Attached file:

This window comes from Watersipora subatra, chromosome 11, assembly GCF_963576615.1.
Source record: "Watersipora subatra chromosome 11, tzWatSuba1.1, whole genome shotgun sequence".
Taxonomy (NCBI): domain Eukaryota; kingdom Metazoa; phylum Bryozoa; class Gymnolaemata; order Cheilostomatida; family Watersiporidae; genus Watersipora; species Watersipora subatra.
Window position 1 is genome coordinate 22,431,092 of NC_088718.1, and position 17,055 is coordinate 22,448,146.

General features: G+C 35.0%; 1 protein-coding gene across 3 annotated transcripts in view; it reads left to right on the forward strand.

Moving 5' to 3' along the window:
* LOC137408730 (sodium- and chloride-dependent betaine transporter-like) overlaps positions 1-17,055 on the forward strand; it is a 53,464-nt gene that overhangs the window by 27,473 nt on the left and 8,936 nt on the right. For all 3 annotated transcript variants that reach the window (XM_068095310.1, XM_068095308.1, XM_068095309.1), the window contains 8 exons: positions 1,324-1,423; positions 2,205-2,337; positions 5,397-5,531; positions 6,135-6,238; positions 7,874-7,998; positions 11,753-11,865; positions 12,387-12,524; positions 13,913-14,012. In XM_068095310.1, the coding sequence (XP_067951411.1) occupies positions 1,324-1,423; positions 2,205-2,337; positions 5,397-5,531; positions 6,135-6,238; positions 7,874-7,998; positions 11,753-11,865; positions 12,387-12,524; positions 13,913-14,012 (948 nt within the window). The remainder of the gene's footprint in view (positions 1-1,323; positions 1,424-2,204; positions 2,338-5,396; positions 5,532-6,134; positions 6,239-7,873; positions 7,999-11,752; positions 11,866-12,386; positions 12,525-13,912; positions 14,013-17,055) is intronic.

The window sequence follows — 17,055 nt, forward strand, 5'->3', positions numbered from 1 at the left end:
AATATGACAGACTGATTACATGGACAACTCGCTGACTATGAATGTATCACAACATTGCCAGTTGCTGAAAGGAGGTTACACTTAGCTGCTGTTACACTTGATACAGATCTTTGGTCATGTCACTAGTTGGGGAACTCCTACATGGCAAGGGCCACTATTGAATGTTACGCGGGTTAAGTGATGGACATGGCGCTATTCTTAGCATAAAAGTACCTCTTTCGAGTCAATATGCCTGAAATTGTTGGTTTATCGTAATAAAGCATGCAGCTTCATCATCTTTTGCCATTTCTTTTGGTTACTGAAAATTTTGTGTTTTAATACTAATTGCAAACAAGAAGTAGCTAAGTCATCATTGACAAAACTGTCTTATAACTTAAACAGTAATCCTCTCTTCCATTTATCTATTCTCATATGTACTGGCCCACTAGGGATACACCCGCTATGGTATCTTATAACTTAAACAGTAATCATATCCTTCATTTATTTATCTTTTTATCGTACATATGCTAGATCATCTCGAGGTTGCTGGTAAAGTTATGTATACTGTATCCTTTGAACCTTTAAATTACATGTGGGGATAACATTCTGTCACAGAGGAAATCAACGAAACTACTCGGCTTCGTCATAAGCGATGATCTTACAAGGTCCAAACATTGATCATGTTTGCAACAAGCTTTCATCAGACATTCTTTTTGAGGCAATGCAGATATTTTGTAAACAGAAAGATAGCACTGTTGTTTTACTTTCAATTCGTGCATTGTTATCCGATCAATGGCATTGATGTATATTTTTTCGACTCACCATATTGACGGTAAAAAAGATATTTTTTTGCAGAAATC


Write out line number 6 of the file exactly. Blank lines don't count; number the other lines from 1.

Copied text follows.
Moving 5' to 3' along the window: